Grind Time: Nice to meet Yu

Apr. 11, 2013 | 0 Comments

Blaine Tomita, left, and Kanoe Sandefur work the counter at The Whole Ox Deli. (Star-Advertiser File)

Blaine Tomita, left, and Kanoe Sandefur work the counter at The Whole Ox Deli. (Star-Advertiser File)

BY JASON GENEGABUS / jason@staradvertiser.com

Changes are underway at The Whole Ox, just weeks after the Kaka’ako deli and butcher shop celebrated its first year in business.

Gone is chef/partner Bob McGee, who partnered with Alejandro “Aker” Briceno, Lindsey Ozawa, Kanoe Sandefur and Blaine Tomita to open the Ox after stints at the now-closed Apartment3 at Century Center and running his own pop-up, Plancha, at Morning Glass Coffee + Cafe in Manoa.

Replacing McGee is another native New Yorker — Justin Yu, 34, was born and raised in Brooklyn and started his culinary career in 2005 with Momofuku Restaurant Group. He left in 2008 to pursue a newly discovered passion for whole animal butchery, working first on the east coast before heading to the Bay Area for gigs at Quince in San Francisco and Commis in Oakland.

In 2011, Commis chef-owner James Syhabout tapped Yu to open Hawker Fare, a “Asian street food restaurant” where he served as executive chef until his departure for Hawaii about a month ago.

THE ACTUAL process of Yu becoming the Whole Ox’s new chef de cuisine is the stuff movie scripts are based on.

Never in his life had he taken a vacation, he said during a quick chat last week via Briceno’s cell phone. Until February, that is, when he landed in Honolulu for an eight-day visit.

“I came out here and got a couple offers for jobs,” said Yu, who also mentioned seeing an advertisement for his new gig on Craigslist in Oakland. “I went back (to California) and started talking to these guys (at Whole Ox).

“I packed my bags, sold all my stuff and I was out here four weeks later.”

The Whole Ox Deli's new chef de cuisine, Justin Yu. He arrives in Honolulu after serving as executive chef at Hawker Fare in Oakland, Calif. (Courtesy Wendy Goodfriend/Bay Area Bites)

The Whole Ox Deli’s new chef de cuisine, Justin Yu. He arrives in Honolulu after serving as executive chef at Hawker Fare in Oakland, Calif. (Courtesy Wendy Goodfriend/Bay Area Bites)

The new Honolulu resident isn’t shy about voicing his opinions on Hawaii’s culinary scene and how he hopes to elevate the mindset of diners who visit his intimate, open-air dining room on Keawe Street.

“The way I see Hawaii right now is we’re more than five to seven years behind the culinary scene on the mainland and around the world,” he said. “My vision here isn’t really changing the concept. It’s a great, grassroots concept that also utilizes the produce this island has to offer.

“I plan on utilizing every single aspect of Hawaii … to run my kitchen. We’ll probably continue with (lunch) where we’re doing burgers and roast beef sandwiches and things like that, but we’re taking things to the next level. We’ve incorporated baking our own breads and making our own mayonnaise.”

Some customers have noticed price increases at lunch. Fans of the Ox’s dry-aged hamburgers will feel a different pinch soon — if not already — as Yu scales back the number of patties coming out of his kitchen.

The Whole Ox's updated roast beef sandwich, served with arugula, horseradish mayonnaise and cheese sauce on a house-made bun. (Courtesy photo)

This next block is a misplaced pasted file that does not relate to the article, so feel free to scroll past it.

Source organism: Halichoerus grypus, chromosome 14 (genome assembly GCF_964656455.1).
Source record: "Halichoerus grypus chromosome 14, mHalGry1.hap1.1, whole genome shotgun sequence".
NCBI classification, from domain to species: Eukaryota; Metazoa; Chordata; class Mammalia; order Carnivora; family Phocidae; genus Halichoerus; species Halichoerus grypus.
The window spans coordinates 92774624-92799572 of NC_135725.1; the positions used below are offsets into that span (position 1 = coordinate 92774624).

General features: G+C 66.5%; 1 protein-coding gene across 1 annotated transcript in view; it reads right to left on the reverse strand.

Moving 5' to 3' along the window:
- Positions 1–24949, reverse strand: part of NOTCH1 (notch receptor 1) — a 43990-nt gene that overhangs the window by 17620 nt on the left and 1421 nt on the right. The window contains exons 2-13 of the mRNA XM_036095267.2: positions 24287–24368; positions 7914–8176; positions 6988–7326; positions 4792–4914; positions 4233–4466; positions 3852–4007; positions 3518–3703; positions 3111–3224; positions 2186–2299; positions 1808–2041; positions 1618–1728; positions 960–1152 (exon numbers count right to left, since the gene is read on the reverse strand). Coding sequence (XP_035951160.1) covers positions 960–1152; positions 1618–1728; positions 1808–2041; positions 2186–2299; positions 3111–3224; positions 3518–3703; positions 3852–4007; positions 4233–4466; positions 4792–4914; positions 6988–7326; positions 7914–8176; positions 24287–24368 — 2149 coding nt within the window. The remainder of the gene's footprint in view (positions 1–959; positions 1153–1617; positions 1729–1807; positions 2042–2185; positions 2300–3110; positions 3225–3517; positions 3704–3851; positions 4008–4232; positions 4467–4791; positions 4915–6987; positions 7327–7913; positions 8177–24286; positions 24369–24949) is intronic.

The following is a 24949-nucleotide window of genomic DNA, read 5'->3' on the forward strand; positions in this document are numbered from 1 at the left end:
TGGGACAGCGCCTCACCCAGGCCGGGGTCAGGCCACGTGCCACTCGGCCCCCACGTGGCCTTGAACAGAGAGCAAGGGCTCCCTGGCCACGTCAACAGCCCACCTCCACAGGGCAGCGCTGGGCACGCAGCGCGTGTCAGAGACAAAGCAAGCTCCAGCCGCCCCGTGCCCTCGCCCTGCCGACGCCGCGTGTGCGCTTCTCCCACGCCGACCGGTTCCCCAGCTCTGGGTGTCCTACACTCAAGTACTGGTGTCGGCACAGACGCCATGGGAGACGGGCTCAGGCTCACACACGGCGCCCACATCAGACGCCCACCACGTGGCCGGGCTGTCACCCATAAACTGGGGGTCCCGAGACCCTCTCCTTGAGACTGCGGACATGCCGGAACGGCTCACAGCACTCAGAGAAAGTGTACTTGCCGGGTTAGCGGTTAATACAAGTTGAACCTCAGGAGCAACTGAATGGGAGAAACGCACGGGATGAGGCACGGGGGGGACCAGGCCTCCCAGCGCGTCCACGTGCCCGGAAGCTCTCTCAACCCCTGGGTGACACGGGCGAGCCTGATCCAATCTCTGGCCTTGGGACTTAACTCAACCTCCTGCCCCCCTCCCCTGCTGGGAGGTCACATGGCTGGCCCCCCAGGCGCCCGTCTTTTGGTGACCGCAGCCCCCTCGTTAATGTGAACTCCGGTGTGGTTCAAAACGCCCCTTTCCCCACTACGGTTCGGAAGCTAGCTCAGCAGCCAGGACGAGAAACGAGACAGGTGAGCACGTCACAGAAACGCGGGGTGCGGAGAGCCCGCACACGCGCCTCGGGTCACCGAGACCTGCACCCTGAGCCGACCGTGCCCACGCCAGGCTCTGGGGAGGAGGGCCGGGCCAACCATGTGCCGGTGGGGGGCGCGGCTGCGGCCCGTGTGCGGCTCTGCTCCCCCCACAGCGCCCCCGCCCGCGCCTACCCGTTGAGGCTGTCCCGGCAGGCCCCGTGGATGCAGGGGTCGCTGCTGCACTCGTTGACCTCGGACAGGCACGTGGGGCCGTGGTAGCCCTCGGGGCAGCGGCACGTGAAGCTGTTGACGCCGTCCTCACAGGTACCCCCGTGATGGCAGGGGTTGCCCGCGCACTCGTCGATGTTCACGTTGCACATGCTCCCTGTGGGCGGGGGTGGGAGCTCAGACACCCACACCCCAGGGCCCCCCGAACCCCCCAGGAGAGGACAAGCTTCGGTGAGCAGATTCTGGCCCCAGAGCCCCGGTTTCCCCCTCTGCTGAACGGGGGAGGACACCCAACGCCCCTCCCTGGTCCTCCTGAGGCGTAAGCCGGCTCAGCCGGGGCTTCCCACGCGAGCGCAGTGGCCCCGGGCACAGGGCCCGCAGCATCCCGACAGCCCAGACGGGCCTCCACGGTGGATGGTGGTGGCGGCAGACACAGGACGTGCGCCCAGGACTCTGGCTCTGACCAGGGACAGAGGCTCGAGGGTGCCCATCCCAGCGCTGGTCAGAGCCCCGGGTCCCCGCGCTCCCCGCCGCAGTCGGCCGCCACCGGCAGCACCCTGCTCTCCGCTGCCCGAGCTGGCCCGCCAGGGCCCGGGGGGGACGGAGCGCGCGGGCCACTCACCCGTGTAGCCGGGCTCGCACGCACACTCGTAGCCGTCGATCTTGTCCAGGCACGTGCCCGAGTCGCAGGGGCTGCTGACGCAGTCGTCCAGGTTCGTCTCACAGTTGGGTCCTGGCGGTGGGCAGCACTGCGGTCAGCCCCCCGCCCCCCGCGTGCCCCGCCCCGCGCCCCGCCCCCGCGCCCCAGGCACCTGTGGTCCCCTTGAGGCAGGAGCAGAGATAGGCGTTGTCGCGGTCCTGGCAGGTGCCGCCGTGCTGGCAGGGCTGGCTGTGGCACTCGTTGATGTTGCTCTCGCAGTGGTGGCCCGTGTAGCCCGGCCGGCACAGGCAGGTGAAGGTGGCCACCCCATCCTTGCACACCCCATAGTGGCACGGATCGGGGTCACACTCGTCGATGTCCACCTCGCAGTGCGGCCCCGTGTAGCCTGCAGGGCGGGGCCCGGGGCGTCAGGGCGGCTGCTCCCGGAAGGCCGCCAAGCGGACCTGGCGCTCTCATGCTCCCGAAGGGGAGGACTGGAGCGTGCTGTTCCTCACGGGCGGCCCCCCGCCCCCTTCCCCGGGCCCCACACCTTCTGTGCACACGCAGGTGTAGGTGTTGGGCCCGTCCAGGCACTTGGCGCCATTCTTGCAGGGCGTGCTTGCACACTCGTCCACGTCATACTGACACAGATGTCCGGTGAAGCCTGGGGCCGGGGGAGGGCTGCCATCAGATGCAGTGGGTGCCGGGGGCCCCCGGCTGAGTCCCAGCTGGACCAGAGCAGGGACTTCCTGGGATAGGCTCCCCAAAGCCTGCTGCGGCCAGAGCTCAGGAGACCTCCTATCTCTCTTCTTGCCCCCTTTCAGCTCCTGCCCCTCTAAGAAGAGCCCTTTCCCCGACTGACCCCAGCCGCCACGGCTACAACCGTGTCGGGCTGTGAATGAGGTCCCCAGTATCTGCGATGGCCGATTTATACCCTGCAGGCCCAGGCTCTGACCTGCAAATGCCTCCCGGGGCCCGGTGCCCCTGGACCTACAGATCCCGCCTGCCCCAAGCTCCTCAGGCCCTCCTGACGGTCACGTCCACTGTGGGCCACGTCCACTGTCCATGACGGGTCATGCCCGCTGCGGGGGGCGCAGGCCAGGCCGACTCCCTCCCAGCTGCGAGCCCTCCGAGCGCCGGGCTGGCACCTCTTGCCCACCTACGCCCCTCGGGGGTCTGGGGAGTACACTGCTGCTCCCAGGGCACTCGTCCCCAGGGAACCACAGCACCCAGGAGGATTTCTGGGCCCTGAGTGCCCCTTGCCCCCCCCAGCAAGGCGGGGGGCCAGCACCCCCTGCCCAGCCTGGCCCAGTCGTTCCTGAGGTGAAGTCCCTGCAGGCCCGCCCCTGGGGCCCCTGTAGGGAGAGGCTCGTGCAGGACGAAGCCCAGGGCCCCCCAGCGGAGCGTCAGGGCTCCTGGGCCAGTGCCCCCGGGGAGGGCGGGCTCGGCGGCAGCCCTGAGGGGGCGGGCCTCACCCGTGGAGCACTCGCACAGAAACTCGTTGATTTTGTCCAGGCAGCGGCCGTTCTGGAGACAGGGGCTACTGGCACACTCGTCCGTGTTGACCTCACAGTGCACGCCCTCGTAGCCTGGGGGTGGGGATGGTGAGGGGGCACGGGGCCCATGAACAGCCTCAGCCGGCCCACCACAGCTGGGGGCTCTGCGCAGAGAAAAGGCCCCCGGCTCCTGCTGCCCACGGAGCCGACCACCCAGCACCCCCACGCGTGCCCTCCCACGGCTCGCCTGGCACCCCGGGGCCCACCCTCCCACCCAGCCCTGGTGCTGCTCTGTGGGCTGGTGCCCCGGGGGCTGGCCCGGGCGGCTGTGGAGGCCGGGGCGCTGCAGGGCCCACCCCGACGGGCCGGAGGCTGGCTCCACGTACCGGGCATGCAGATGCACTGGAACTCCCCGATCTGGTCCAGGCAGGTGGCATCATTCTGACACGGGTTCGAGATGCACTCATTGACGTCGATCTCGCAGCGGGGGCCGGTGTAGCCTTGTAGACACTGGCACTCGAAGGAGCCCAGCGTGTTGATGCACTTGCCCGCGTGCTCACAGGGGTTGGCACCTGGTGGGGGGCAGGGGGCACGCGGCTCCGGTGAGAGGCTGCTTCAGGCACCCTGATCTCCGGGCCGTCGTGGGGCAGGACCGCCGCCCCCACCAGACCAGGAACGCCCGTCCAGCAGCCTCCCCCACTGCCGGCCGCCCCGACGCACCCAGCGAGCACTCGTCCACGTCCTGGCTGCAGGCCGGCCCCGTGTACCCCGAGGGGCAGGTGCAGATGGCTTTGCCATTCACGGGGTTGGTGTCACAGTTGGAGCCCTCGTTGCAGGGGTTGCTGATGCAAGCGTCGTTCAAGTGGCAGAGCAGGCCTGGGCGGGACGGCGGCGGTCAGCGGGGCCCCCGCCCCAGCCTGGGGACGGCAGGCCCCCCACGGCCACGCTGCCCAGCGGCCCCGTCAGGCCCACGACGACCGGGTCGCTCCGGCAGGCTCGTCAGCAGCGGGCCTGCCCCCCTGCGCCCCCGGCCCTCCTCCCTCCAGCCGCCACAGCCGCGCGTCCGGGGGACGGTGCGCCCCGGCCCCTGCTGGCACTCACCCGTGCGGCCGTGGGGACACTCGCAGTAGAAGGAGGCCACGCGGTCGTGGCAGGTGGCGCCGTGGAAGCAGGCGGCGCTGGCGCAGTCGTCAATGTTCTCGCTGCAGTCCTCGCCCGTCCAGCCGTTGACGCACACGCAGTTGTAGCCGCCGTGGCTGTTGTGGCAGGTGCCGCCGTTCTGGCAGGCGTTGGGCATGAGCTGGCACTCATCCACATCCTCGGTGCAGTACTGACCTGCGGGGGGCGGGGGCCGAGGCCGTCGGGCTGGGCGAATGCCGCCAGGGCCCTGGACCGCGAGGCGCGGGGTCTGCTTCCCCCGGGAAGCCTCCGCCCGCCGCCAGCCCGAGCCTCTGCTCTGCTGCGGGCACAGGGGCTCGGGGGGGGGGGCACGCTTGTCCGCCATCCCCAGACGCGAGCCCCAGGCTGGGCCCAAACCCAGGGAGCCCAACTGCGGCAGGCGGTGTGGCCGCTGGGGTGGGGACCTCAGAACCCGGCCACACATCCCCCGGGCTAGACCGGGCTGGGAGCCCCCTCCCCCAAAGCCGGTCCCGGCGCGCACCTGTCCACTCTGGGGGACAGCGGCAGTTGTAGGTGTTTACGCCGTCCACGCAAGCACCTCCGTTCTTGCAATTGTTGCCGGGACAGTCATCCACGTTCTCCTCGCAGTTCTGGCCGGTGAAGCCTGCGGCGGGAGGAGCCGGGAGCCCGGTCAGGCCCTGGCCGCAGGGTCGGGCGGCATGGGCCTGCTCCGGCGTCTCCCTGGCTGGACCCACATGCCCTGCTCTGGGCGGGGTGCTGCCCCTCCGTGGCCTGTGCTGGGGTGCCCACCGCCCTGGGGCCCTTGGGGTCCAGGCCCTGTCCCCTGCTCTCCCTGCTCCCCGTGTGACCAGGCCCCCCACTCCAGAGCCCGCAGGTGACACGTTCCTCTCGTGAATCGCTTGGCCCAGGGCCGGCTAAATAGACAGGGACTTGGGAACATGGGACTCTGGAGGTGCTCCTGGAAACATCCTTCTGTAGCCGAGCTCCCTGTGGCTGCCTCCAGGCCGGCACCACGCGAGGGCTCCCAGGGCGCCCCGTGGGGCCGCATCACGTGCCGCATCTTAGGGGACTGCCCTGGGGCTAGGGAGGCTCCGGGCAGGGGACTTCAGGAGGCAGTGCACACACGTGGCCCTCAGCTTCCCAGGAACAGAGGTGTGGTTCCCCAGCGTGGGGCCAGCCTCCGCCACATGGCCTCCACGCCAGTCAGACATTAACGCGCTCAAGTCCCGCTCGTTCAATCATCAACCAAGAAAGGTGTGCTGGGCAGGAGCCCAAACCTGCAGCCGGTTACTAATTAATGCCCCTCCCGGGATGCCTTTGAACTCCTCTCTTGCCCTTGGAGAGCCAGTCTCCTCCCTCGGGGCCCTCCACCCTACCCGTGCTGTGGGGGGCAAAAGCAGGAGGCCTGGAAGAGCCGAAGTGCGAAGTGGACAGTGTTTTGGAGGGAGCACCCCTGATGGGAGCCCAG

The Whole Ox’s updated roast beef sandwich, served with arugula, horseradish mayonnaise and cheese sauce on a house-made bun. (Courtesy photo)

“We’re not being sustainable in selling 200 pounds of ground beef a day,” said Yu. “I’ve now limited our burger count to 30.

“I believe society today is now, now, now. What most people don’t understand is there’s a huge disconnect between the hamburger they’re eating, the hot dog they’re eating, the tuna they’re eating.

“Cows are only bred for hamburgers. That’s the mentality we have today (and) I want to steer away from that. I want to push the edge here and say, ‘Well, how about not eating big portions? How about eating smaller portions of better quality? How about helping society as a whole by using every aspect of what Hawaii has to offer?’

“I think it’s more about educating the customers and saying, ‘Hey, why can’t we take the culinary scene in a different direction?’”

Deli Tasting. (Courtesy photo)

Deli Tasting. (Courtesy photo)

A QUICK GLIMPSE at a recent dinner menu includes items such as Chilled Carrot Soup ($10) with ginger, curds, daikon, horseradish and tangerine; Porchetta Di Testa ($13) with fried pa’i'ai, pickled peppers and umeboshi; and a Deli Tasting ($18) that includes speck ham, brauschweiger, olives, tomatoes and feta cheese. Larger plates include a vegetarian dish of nothing but mushrooms, plus Shinsato Farms pork and Kuahiwi Ranch beef.

With the same owners as Prima in Kailua, the overall vision at both restaurants is similar, but Yu is very matter-of-fact when discussing his plans for the Ox’s future, which include a new long-term lease from landowner Kamehameha Schools and plans to move into new digs nearby once construction starts in the area.

“This is the first of many, many restaurants to push the culinary edge in Hawaii,” Yu said. “I’m really excited to push the envelope.

“I hope customers understand that I’m not just trying to make a buck here. It’s about the overall sustainability of Hawaii. I think this will benefit all of us in the end.”
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“Grind Time” is always looking for the latest places to get your grub on. Email Jason Genegabus with restaurant, bar or any other food/drink-related item at jason@staradvertiser.com.

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